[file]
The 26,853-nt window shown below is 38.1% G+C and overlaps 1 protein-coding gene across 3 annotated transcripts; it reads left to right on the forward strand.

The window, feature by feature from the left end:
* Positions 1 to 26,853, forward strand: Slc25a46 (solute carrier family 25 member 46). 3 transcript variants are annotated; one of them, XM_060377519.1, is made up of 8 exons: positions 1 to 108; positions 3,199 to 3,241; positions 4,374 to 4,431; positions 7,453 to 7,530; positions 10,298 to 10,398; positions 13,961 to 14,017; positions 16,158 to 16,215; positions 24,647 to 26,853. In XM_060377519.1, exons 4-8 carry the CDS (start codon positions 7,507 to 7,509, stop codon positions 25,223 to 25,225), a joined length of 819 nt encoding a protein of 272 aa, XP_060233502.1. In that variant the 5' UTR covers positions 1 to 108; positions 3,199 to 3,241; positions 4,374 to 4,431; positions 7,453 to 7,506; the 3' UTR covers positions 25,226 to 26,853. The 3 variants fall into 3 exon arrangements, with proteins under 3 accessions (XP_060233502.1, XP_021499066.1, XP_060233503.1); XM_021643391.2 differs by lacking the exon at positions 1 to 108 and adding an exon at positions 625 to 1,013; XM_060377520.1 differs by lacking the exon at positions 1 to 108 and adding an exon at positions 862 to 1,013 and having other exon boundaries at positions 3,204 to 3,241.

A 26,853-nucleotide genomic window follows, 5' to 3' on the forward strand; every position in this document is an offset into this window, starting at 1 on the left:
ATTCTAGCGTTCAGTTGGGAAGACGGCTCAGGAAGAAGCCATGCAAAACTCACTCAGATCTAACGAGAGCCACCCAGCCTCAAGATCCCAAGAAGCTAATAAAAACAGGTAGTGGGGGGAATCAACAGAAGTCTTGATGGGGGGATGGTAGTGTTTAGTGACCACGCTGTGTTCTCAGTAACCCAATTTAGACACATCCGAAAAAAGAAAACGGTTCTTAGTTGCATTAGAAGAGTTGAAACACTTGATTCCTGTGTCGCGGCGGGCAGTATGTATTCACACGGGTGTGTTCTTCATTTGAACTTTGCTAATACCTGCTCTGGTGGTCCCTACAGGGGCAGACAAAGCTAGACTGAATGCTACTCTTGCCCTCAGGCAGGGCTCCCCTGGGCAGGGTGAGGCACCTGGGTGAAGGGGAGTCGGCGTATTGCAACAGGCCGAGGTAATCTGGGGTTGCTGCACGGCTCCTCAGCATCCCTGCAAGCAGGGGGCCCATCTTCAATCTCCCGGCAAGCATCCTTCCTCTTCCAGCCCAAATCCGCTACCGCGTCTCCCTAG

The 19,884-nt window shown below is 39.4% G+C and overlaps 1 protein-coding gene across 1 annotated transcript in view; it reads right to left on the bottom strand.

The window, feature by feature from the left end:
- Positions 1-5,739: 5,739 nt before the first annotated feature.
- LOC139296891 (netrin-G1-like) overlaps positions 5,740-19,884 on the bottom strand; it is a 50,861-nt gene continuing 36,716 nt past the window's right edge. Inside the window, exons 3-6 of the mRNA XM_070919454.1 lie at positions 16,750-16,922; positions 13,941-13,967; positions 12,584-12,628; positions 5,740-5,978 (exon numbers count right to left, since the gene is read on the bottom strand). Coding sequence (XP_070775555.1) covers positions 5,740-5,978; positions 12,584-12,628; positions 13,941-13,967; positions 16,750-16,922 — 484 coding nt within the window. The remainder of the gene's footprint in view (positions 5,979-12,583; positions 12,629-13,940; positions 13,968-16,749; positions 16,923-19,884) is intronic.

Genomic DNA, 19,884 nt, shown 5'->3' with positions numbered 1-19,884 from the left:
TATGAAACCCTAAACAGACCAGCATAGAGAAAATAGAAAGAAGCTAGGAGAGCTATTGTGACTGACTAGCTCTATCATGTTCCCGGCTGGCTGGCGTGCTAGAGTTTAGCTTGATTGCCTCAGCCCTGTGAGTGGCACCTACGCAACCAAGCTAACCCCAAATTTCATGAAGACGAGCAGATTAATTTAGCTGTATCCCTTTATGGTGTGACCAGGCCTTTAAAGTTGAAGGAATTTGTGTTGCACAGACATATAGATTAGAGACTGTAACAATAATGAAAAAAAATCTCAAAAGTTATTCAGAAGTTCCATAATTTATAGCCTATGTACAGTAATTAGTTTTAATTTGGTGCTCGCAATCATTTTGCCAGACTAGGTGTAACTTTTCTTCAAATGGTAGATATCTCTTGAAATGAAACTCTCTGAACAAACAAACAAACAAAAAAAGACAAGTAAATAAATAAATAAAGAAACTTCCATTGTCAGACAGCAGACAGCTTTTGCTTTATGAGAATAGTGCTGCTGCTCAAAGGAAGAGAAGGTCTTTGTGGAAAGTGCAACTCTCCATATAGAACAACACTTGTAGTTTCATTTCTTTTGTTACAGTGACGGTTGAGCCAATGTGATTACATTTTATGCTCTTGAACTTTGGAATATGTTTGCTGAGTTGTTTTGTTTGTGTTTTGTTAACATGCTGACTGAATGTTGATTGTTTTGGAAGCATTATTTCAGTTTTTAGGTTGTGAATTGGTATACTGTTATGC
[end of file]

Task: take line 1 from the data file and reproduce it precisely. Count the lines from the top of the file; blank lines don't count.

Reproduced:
The 26,853-nt window shown below is 38.1% G+C and overlaps 1 protein-coding gene across 3 annotated transcripts; it reads left to right on the forward strand.